In Cupertino, that manifested itself as an augmented reality overlay on the ultrasound images coming from the Butterfly IQ device itself. It allowed the operator to navigate and make sense of the imagery and is available as an app download from Apple’s App Store for a monthly subscription (US$420 for a single licence).

In New Zealand, where the Butterfly IQ went on sale today, Martin sees it being used both in hospitals to speed up ultrasound testing as well as in GP practices. Butterfly Network is hiring a team to support customers using the gadget and will initially support New Zealand customers from Australia.

But there may also be a role for the Butterfly IQ in the home as well.

“The obvious one for us is congestive heart failure, where people actually have a problem with do with build-up [of fluid] in their lungs,” says Martin.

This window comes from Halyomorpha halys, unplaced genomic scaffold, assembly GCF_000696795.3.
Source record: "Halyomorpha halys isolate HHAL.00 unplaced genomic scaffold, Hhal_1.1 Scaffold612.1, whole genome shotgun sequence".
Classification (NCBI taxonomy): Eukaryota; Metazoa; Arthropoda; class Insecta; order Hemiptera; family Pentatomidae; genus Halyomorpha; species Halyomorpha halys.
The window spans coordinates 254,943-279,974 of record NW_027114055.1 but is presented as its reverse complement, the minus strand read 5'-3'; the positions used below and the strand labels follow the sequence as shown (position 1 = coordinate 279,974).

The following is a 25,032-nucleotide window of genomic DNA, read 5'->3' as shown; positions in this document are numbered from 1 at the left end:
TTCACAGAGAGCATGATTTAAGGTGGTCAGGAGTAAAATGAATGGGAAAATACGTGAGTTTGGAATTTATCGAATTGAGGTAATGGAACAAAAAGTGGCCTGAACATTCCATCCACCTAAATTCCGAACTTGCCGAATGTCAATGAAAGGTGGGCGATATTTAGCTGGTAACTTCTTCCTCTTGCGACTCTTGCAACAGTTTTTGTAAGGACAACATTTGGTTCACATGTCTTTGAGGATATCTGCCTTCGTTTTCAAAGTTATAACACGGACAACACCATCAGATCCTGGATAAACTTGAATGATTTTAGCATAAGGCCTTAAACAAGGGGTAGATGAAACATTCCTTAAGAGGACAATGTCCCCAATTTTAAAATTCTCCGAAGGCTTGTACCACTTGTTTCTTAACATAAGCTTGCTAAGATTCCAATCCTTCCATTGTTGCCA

Use at home

Users could scan themselves using the Butterfly IQ and an iPhone and send their images to their doctor to examine. Patients suffering a bladder condition that required them to insert a catheter into their bladder could also benefit from a handheld ultrasound device, scanning themselves to check when the catheter needed to be inserted.

“Right now, that is actually done arbitrarily, by the clock, rather than what actually physiologically needs to be done when your bladder is full,” says Martin. Trials involving home use of the device were underway in the US.

Ultimately, the Butterfly IQ device may have its greatest impact in the developing world, where ultrasound equipment is in limited supply in many cities and towns.